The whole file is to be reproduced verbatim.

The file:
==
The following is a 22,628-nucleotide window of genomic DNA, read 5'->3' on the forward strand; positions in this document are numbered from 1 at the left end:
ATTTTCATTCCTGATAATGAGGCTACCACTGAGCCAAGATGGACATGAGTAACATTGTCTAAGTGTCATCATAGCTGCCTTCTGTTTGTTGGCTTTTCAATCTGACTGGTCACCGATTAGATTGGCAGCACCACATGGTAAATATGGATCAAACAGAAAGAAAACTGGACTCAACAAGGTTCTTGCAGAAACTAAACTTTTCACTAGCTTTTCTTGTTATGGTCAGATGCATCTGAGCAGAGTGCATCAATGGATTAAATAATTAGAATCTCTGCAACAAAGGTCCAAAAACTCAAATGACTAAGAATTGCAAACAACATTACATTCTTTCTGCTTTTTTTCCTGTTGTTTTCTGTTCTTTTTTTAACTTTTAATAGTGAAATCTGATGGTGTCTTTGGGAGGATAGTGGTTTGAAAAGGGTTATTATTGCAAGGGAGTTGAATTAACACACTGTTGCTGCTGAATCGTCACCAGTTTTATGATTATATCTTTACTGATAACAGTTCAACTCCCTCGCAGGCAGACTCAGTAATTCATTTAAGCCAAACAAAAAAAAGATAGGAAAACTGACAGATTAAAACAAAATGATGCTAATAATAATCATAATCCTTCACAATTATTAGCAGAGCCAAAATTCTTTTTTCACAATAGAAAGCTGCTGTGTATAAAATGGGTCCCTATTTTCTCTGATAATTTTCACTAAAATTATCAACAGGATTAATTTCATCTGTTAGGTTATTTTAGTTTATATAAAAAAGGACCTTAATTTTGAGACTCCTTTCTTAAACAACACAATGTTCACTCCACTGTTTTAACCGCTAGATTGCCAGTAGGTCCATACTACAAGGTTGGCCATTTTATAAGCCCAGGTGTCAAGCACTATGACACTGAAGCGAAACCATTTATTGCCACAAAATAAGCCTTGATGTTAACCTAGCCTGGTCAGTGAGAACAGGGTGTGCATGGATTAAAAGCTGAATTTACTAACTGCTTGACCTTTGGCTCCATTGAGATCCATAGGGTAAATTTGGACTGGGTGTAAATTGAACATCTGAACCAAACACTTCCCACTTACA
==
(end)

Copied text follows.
The following is a 22,628-nucleotide window of genomic DNA, read 5'->3' on the forward strand; positions in this document are numbered from 1 at the left end:
ATTTTCATTCCTGATAATGAGGCTACCACTGAGCCAAGATGGACATGAGTAACATTGTCTAAGTGTCATCATAGCTGCCTTCTGTTTGTTGGCTTTTCAATCTGACTGGTCACCGATTAGATTGGCAGCACCACATGGTAAATATGGATCAAACAGAAAGAAAACTGGACTCAACAAGGTTCTTGCAGAAACTAAACTTTTCACTAGCTTTTCTTGTTATGGTCAGATGCATCTGAGCAGAGTGCATCAATGGATTAAATAATTAGAATCTCTGCAACAAAGGTCCAAAAACTCAAATGACTAAGAATTGCAAACAACATTACATTCTTTCTGCTTTTTTTCCTGTTGTTTTCTGTTCTTTTTTTAACTTTTAATAGTGAAATCTGATGGTGTCTTTGGGAGGATAGTGGTTTGAAAAGGGTTATTATTGCAAGGGAGTTGAATTAACACACTGTTGCTGCTGAATCGTCACCAGTTTTATGATTATATCTTTACTGATAACAGTTCAACTCCCTCGCAGGCAGACTCAGTAATTCATTTAAGCCAAACAAAAAAAAGATAGGAAAACTGACAGATTAAAACAAAATGATGCTAATAATAATCATAATCCTTCACAATTATTAGCAGAGCCAAAATTCTTTTTTCACAATAGAAAGCTGCTGTGTATAAAATGGGTCCCTATTTTCTCTGATAATTTTCACTAAAATTATCAACAGGATTAATTTCATCTGTTAGGTTATTTTAGTTTATATAAAAAAGGACCTTAATTTTGAGACTCCTTTCTTAAACAACACAATGTTCACTCCACTGTTTTAACCGCTAGATTGCCAGTAGGTCCATACTACAAGGTTGGCCATTTTATAAGCCCAGGTGTCAAGCACTATGACACTGAAGCGAAACCATTTATTGCCACAAAATAAGCCTTGATGTTAACCTAGCCTGGTCAGTGAGAACAGGGTGTGCATGGATTAAAAGCTGAATTTACTAACTGCTTGACCTTTGGCTCCATTGAGATCCATAGGGTAAATTTGGACTGGGTGTAAATTGAACATCTGAACCAAACACTTCCCACTTACA